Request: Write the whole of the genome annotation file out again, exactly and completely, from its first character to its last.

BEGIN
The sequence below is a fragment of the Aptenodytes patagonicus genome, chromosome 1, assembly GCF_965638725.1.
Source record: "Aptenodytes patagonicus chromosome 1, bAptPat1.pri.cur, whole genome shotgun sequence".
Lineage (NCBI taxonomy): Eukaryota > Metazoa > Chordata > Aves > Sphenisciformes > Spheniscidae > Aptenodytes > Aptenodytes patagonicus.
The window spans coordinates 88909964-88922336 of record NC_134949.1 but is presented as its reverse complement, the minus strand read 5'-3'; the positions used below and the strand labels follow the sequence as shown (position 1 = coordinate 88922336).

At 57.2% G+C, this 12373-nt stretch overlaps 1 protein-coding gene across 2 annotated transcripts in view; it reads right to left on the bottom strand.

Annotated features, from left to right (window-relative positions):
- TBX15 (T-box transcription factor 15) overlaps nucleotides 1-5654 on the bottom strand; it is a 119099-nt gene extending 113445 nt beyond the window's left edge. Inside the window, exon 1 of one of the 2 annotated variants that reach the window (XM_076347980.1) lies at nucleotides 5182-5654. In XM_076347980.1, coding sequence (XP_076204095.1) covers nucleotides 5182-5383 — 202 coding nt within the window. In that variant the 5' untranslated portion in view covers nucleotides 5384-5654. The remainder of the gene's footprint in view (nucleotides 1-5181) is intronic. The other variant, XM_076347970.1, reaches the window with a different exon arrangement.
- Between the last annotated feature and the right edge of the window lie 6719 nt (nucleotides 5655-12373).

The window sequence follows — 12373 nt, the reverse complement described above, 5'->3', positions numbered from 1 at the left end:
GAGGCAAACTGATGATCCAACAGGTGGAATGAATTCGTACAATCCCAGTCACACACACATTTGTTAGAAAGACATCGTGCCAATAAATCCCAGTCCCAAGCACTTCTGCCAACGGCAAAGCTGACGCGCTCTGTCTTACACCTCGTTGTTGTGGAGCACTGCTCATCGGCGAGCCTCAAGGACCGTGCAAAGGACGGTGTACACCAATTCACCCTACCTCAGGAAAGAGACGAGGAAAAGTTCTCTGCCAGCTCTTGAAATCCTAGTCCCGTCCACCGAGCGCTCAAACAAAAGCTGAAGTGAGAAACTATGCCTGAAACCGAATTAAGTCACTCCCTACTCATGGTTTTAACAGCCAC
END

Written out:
The sequence below is a fragment of the Aptenodytes patagonicus genome, chromosome 1, assembly GCF_965638725.1.
Source record: "Aptenodytes patagonicus chromosome 1, bAptPat1.pri.cur, whole genome shotgun sequence".
Lineage (NCBI taxonomy): Eukaryota > Metazoa > Chordata > Aves > Sphenisciformes > Spheniscidae > Aptenodytes > Aptenodytes patagonicus.
The window spans coordinates 88909964-88922336 of record NC_134949.1 but is presented as its reverse complement, the minus strand read 5'-3'; the positions used below and the strand labels follow the sequence as shown (position 1 = coordinate 88922336).

At 57.2% G+C, this 12373-nt stretch overlaps 1 protein-coding gene across 2 annotated transcripts in view; it reads right to left on the bottom strand.

Annotated features, from left to right (window-relative positions):
- TBX15 (T-box transcription factor 15) overlaps nucleotides 1-5654 on the bottom strand; it is a 119099-nt gene extending 113445 nt beyond the window's left edge. Inside the window, exon 1 of one of the 2 annotated variants that reach the window (XM_076347980.1) lies at nucleotides 5182-5654. In XM_076347980.1, coding sequence (XP_076204095.1) covers nucleotides 5182-5383 — 202 coding nt within the window. In that variant the 5' untranslated portion in view covers nucleotides 5384-5654. The remainder of the gene's footprint in view (nucleotides 1-5181) is intronic. The other variant, XM_076347970.1, reaches the window with a different exon arrangement.
- Between the last annotated feature and the right edge of the window lie 6719 nt (nucleotides 5655-12373).

The window sequence follows — 12373 nt, the reverse complement described above, 5'->3', positions numbered from 1 at the left end:
GAGGCAAACTGATGATCCAACAGGTGGAATGAATTCGTACAATCCCAGTCACACACACATTTGTTAGAAAGACATCGTGCCAATAAATCCCAGTCCCAAGCACTTCTGCCAACGGCAAAGCTGACGCGCTCTGTCTTACACCTCGTTGTTGTGGAGCACTGCTCATCGGCGAGCCTCAAGGACCGTGCAAAGGACGGTGTACACCAATTCACCCTACCTCAGGAAAGAGACGAGGAAAAGTTCTCTGCCAGCTCTTGAAATCCTAGTCCCGTCCACCGAGCGCTCAAACAAAAGCTGAAGTGAGAAACTATGCCTGAAACCGAATTAAGTCACTCCCTACTCATGGTTTTAACAGCCAC